Livestock Market Comments
Cattle Price Explode Higher
Think About Risk Management!
May 4, 2017 Volume 12, Number 13
David P. Anderson
Professor and Extension Economist
Livestock and Food Products Marketing
Fed cattle traded in the mid-$140s this week, up $8-$9 more than last week! A few cattle sold this morning at $149! Briefly looking at past weekly price data using the weekly weighted average 5 market price series I found 2 larger weekly moves, the weeks ending January 3, 2016 (up $10.55) and October 19, 2003 (up $12.72). Fed cattle prices are up about $20 per cwt since mid-April. While I am reminded of Alan Greenspan talking about irrational exuberance, there are several things going on to contribute to this wild ride.
- For some months the market has experienced very good demand for fed cattle. Packers have used their profits to buy cattle.
- The good demand for fed cattle has led to pulling cattle ahead, leading to sharply lower average dressed weights, and relatively tight supplies of cattle. The result is beef production very close to year ago levels.
- Given that Memorial Day is in our sights, it seems pretty clear that retailers have been caught short and need supplies, as do packers. Buyers have to have supplies to sell, so it can create a situation where the price doesn’t matter, you have to have it.
What should we take from this? High prices will ration quantity demanded. Rationing may very well kick in ahead of Fourth of July holiday buying. But, near term the market will continue to have relatively tight supplies. The number of cattle on feed is only up about 0.5 percent from a year ago. So, there isn’t a huge supply surge coming yet. The last cattle on feed report indicated that there were fewer steers on feed than a year ago, but more heifers. The mix of those animals will mitigate production growth because heifers are lighter in weight than steers and will make up a larger percentage of cattle slaughter.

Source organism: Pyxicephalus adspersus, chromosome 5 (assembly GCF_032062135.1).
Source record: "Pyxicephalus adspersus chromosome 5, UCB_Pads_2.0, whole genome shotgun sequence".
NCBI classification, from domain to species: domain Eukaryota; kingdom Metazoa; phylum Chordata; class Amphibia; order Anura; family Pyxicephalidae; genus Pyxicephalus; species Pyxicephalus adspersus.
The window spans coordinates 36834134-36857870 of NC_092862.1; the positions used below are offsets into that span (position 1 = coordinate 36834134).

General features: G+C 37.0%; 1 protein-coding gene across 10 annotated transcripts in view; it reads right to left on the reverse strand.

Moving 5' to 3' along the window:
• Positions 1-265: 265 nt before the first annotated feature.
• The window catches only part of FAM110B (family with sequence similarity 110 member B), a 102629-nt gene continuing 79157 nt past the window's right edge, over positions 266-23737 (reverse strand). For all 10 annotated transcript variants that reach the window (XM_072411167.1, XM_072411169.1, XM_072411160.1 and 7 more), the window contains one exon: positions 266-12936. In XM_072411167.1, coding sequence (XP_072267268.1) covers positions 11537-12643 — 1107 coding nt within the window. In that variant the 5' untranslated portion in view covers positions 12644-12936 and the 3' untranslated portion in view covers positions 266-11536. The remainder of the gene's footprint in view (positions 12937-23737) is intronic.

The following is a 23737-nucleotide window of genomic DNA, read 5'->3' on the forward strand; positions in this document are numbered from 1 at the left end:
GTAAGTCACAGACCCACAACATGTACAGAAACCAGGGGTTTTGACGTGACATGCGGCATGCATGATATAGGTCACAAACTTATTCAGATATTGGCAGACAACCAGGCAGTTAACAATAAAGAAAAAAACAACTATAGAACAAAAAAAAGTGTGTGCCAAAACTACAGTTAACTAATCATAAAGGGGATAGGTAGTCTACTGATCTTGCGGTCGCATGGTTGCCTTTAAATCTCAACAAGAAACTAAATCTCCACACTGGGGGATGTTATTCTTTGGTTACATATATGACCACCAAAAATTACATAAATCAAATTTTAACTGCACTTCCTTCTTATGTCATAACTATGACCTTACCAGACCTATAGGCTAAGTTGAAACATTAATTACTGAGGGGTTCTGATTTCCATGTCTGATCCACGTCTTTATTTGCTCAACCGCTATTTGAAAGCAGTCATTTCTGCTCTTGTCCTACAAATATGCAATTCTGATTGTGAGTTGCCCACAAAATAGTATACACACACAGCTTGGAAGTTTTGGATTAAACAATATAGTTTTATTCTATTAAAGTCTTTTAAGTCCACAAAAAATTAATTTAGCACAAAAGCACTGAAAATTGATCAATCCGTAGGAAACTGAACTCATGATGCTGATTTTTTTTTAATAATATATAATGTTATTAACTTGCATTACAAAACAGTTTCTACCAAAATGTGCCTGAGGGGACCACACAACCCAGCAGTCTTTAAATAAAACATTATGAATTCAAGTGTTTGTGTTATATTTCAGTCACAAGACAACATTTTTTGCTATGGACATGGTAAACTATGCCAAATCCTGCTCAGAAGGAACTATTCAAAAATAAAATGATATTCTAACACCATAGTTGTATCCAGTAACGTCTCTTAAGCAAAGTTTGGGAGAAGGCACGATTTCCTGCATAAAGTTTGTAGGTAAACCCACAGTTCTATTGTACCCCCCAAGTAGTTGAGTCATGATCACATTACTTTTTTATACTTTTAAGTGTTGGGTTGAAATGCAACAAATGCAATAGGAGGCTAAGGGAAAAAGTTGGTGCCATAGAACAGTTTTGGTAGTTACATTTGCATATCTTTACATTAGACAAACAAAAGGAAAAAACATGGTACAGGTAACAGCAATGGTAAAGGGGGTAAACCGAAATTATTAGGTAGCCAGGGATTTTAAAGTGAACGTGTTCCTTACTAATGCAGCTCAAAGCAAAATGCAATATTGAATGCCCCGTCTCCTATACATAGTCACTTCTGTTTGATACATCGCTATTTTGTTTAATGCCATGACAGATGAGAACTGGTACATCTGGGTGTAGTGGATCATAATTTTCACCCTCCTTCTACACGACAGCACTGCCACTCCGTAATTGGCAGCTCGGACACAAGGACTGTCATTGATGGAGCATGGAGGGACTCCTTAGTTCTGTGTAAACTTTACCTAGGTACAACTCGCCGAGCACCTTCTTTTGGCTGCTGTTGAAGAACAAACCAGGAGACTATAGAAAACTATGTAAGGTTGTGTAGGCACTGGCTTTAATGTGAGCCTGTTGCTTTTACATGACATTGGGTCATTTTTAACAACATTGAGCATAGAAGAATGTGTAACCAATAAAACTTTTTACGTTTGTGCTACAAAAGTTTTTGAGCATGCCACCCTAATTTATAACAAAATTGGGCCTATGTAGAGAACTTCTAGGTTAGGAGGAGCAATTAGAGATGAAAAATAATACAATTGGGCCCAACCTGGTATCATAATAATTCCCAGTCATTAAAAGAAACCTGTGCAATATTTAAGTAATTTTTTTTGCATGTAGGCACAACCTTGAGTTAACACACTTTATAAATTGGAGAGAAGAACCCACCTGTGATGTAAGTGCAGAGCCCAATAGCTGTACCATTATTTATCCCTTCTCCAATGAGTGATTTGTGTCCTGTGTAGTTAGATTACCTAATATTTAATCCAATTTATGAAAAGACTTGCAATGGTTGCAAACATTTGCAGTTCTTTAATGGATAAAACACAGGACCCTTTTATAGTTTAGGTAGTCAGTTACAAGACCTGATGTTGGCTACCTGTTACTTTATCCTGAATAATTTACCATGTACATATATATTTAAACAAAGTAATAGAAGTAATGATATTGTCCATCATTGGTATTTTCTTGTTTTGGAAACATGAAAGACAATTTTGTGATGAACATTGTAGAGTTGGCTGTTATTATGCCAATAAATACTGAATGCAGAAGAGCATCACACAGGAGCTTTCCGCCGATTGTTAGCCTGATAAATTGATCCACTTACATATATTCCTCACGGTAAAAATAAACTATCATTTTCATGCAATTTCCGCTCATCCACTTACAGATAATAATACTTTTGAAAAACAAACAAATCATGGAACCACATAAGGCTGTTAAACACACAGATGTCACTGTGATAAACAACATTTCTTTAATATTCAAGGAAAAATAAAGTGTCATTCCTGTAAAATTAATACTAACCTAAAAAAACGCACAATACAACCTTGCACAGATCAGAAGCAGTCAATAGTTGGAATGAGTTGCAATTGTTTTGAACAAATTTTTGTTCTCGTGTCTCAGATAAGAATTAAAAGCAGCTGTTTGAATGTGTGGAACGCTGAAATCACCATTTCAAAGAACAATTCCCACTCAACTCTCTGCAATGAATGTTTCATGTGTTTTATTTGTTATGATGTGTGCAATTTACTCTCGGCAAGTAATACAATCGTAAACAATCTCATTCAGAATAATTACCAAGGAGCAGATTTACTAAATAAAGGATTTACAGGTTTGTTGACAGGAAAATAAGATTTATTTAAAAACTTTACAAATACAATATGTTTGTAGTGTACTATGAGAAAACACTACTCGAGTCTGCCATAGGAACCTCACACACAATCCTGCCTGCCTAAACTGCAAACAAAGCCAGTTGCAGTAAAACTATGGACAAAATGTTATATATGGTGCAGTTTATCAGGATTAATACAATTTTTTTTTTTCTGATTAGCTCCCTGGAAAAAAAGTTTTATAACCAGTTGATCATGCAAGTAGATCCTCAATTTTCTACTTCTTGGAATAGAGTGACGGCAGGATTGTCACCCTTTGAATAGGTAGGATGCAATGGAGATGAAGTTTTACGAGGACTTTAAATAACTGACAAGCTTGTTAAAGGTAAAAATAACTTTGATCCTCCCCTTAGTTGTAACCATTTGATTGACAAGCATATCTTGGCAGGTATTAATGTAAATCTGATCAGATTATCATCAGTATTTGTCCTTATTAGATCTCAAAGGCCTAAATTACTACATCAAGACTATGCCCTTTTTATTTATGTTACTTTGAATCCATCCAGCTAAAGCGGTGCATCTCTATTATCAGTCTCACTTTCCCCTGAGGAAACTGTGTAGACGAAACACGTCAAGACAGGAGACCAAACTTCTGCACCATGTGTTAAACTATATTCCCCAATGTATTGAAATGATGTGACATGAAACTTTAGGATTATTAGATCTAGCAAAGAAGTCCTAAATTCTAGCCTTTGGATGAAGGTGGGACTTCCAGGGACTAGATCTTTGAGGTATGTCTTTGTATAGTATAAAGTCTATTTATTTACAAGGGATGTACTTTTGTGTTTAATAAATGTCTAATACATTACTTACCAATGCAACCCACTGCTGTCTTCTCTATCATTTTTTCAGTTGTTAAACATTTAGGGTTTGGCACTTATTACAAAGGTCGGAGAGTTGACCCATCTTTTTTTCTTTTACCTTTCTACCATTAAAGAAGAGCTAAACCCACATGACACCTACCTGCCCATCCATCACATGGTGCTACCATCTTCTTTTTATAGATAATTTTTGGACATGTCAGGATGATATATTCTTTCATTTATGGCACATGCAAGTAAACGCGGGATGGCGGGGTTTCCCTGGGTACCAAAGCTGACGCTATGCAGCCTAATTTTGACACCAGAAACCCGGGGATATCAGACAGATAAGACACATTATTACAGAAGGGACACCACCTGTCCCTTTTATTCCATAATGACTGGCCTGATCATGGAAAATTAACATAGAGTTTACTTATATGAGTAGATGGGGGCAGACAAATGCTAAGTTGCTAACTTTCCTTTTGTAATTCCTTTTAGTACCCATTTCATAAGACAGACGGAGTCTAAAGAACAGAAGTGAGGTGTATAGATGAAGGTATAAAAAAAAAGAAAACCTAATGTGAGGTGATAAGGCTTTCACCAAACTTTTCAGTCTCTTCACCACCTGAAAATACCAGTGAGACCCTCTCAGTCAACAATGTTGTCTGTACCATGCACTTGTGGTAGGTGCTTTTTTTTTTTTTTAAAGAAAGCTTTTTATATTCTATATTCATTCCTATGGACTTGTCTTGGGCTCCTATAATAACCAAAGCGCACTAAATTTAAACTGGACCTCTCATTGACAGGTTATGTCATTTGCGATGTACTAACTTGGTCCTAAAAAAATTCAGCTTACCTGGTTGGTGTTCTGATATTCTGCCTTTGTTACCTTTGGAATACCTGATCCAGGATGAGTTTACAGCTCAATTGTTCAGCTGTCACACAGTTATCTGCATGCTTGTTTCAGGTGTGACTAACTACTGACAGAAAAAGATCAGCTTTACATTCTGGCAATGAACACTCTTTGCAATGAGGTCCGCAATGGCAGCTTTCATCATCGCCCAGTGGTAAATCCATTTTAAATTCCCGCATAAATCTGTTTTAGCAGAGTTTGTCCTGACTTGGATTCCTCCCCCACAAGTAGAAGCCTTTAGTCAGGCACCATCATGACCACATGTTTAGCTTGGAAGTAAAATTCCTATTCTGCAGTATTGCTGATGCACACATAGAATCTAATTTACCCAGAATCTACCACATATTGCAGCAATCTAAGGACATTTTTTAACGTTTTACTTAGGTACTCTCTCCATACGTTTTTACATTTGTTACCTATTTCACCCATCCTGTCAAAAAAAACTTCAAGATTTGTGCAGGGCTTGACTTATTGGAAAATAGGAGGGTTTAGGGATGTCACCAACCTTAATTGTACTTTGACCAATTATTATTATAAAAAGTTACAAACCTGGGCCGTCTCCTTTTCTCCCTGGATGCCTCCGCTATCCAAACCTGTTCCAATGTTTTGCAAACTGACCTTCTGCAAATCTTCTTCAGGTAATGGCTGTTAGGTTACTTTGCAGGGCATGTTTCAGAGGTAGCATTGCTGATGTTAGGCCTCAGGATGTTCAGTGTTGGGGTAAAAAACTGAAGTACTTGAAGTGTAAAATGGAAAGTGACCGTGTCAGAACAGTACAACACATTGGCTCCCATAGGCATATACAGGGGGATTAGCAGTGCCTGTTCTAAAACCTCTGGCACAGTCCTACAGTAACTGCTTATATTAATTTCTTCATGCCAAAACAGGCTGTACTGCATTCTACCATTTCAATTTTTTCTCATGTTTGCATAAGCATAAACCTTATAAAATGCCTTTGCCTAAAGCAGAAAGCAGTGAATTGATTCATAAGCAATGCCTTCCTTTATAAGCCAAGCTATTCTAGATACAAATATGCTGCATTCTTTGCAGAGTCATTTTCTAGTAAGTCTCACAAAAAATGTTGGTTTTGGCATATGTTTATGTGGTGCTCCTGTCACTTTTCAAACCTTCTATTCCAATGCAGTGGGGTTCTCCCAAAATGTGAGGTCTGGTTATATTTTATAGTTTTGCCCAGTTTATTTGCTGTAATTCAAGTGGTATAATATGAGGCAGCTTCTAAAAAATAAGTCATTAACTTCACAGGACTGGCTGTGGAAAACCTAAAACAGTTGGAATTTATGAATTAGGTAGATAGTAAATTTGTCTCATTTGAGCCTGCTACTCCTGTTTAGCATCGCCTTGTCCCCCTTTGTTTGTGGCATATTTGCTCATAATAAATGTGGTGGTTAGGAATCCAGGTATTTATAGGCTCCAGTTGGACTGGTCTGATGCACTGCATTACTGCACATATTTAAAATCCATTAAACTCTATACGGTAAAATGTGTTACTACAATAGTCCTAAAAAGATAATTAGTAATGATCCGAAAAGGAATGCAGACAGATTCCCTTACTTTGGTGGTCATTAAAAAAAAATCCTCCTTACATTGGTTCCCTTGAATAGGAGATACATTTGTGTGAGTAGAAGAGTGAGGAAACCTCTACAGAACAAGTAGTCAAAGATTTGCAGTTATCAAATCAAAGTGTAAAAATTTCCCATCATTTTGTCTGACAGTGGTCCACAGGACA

It’s worth thinking back to October 2003. That Fall booming beef exports, tight supplies of fed cattle, and a ban on Canadian cattle imports led to fed cattle jumping $12.00 per cwt in one week and to fed cattle crossing the $100 threshold for the first time. But, remember, the next week fed cattle gave back $11 per cwt of that increase.
Feeder cattle futures for the Fall hit $160 this morning, but by afternoon have given it all back. At this writing, October feeders have closed down $3.80 to $153. This is the time to seriously consider acting to get some price protection for the Fall. Look at futures, options, or sales for future delivery. Not long ago Fall feeder futures were in the $120s and that was a good chance to do something also, and the market only went up from there. Remember, pigs get fat and hogs get slaughtered. Let’s get fat, not slaughtered.